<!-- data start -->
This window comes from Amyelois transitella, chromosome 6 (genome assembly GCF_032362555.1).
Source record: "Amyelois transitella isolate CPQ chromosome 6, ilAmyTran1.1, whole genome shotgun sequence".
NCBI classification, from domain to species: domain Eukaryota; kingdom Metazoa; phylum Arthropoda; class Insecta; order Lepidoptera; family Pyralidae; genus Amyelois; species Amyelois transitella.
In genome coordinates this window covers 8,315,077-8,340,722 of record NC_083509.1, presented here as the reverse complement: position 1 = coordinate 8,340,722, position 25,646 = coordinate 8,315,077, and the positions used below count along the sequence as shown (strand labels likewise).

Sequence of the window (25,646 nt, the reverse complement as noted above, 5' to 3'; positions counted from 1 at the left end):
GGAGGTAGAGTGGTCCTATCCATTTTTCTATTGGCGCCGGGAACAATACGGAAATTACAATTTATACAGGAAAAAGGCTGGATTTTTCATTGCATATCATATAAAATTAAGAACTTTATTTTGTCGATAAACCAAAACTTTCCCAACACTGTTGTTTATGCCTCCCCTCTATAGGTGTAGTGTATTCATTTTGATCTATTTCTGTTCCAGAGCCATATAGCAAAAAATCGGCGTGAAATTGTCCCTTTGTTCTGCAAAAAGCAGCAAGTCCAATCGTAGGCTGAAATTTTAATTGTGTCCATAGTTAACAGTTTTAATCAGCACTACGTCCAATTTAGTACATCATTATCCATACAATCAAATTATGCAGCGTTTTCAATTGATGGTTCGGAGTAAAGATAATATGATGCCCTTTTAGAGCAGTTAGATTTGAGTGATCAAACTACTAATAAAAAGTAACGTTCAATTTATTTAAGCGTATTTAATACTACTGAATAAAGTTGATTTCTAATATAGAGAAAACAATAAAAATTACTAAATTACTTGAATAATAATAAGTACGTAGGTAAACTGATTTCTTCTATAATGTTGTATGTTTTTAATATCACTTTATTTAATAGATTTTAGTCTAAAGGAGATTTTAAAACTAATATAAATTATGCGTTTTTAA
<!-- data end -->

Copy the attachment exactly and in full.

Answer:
This window comes from Amyelois transitella, chromosome 6 (genome assembly GCF_032362555.1).
Source record: "Amyelois transitella isolate CPQ chromosome 6, ilAmyTran1.1, whole genome shotgun sequence".
NCBI classification, from domain to species: domain Eukaryota; kingdom Metazoa; phylum Arthropoda; class Insecta; order Lepidoptera; family Pyralidae; genus Amyelois; species Amyelois transitella.
In genome coordinates this window covers 8,315,077-8,340,722 of record NC_083509.1, presented here as the reverse complement: position 1 = coordinate 8,340,722, position 25,646 = coordinate 8,315,077, and the positions used below count along the sequence as shown (strand labels likewise).

Sequence of the window (25,646 nt, the reverse complement as noted above, 5' to 3'; positions counted from 1 at the left end):
GGAGGTAGAGTGGTCCTATCCATTTTTCTATTGGCGCCGGGAACAATACGGAAATTACAATTTATACAGGAAAAAGGCTGGATTTTTCATTGCATATCATATAAAATTAAGAACTTTATTTTGTCGATAAACCAAAACTTTCCCAACACTGTTGTTTATGCCTCCCCTCTATAGGTGTAGTGTATTCATTTTGATCTATTTCTGTTCCAGAGCCATATAGCAAAAAATCGGCGTGAAATTGTCCCTTTGTTCTGCAAAAAGCAGCAAGTCCAATCGTAGGCTGAAATTTTAATTGTGTCCATAGTTAACAGTTTTAATCAGCACTACGTCCAATTTAGTACATCATTATCCATACAATCAAATTATGCAGCGTTTTCAATTGATGGTTCGGAGTAAAGATAATATGATGCCCTTTTAGAGCAGTTAGATTTGAGTGATCAAACTACTAATAAAAAGTAACGTTCAATTTATTTAAGCGTATTTAATACTACTGAATAAAGTTGATTTCTAATATAGAGAAAACAATAAAAATTACTAAATTACTTGAATAATAATAAGTACGTAGGTAAACTGATTTCTTCTATAATGTTGTATGTTTTTAATATCACTTTATTTAATAGATTTTAGTCTAAAGGAGATTTTAAAACTAATATAAATTATGCGTTTTTAA